Remember the original Miata? How it provided all of the sensual and performance cues of an old British roadster with none of the reliability vices—right down to its specially-tuned exhaust note? Mazda’s “one horse, one rider” theme provided nostalgia without tears, and a legend was born.
Twelve years into its record-setting production run (Guinness now lists it as the best-selling roadster of all time), the Miata continues to tip its unlined convertible top in the direction of its English influences. Success, however, has made this Japanese import an even more cosmopolitan proposition, particularly when seen in 2001’s Special Edition model.
The Special Edition, this year in British Racing Green, starts with the Miata’s LS package and adds polished 16-inch alloy wheels, a lovely wood steering wheel and shift knob from Nardi, a wood hand brake grip and center console trim, a snickety six-speed manual tranny, a beautifully textured nylon beige top and boot cover, tan leather seats (which are taller this year and have improved shoulder and lumbar support) and shifter boot, and tan carpeting. The instruments now have white faces with chrome trim rings, the center-console cup holders now have hinged covers, the door handles are finished in chrome, the scuff plates are stainless steel, and the gas door is chrome-plated aluminum.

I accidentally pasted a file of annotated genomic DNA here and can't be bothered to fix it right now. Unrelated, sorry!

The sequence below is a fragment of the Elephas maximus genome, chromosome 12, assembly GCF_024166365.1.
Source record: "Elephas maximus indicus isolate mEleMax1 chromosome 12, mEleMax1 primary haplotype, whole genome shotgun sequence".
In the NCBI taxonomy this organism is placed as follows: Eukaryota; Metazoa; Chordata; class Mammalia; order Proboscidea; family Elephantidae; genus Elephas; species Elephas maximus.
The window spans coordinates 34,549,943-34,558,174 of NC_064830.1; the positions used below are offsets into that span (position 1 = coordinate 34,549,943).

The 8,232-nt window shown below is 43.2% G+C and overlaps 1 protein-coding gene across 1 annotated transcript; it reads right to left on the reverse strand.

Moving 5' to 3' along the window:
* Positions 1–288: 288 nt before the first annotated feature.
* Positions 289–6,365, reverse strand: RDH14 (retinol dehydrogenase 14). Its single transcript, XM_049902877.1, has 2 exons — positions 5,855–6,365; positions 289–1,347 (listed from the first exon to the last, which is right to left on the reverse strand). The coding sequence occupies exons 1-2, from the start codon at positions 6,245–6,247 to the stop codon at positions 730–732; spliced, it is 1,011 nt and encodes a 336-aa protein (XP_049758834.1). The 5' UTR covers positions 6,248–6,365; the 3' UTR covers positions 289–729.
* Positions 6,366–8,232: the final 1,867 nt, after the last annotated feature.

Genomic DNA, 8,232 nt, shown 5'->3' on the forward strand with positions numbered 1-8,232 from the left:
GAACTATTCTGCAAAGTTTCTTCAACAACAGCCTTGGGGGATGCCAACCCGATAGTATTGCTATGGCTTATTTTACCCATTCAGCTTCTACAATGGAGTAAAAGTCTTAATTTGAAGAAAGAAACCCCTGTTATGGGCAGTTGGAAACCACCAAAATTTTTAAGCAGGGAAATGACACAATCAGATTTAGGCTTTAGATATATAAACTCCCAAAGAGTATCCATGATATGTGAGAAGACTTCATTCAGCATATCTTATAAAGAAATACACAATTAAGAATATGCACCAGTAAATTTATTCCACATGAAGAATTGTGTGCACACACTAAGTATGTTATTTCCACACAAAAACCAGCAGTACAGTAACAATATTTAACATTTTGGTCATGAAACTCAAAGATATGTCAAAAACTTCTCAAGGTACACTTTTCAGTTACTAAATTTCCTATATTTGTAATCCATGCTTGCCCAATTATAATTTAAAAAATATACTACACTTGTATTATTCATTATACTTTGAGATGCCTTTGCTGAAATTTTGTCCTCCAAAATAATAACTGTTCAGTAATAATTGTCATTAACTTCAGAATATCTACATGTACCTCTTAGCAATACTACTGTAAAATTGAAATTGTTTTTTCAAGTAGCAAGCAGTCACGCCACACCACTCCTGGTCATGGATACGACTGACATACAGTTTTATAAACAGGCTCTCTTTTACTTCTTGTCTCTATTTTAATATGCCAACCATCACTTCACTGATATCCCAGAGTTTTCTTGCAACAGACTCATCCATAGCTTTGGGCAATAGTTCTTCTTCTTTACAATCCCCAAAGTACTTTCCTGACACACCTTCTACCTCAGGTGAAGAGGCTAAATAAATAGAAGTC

The add-ons bring Internationalism to the fore. The tan and wood driving environment feels distinctly Italian. (Thank you, Nardi.) But the polished alloy wheels and chrome exhaust tips look cheesy and far removed from the original nostalgia exercise the Miata represented.
Great hopes dashed
Mazda had great hopes for the 1.8-liter DOHC four fitted into the 2001 Miata, as the variable valve timing added to the intake side was alleged to have boosted horsepower from last year’s 140 to 155. Then the big car magazines made some embarrassing dyno readings, leading Mazda to restate output at a conservative 142 hp at 7000 rpm (the tach’s redline), with torque peaking at 125 lb-ft at 5000 rpm. With a 10.0:1 compression ratio and 3.27-inch pistons pushing a 3.35-inch stroke, this is a block that revs quickly, no matter what the stated output may be.
The six-speed manual has also been a source of controversy, with some journalists labeling it unnecessary — given the excellent five-speed unit available — and confusing. We loved the ratios through the first four gears, which gave linear acceleration when shifting at a modest 5000 rpm (the broad power band lets you shift almost anywhere); on banshee runs to a 6500-rpm shift point, things get quite busy indeed.
Essentially, this gives the car a split personality. With the variable valve timing providing more power and torque throughout the rev range, the Miata becomes even more friendly and flexible as a daily driver. Or stomp on it, and there are thrills to spare.
Quibbles: the shift from fourth to fifth is a tad vague; and we hardly had any reason to use the 0.83 ratio sixth gear at all.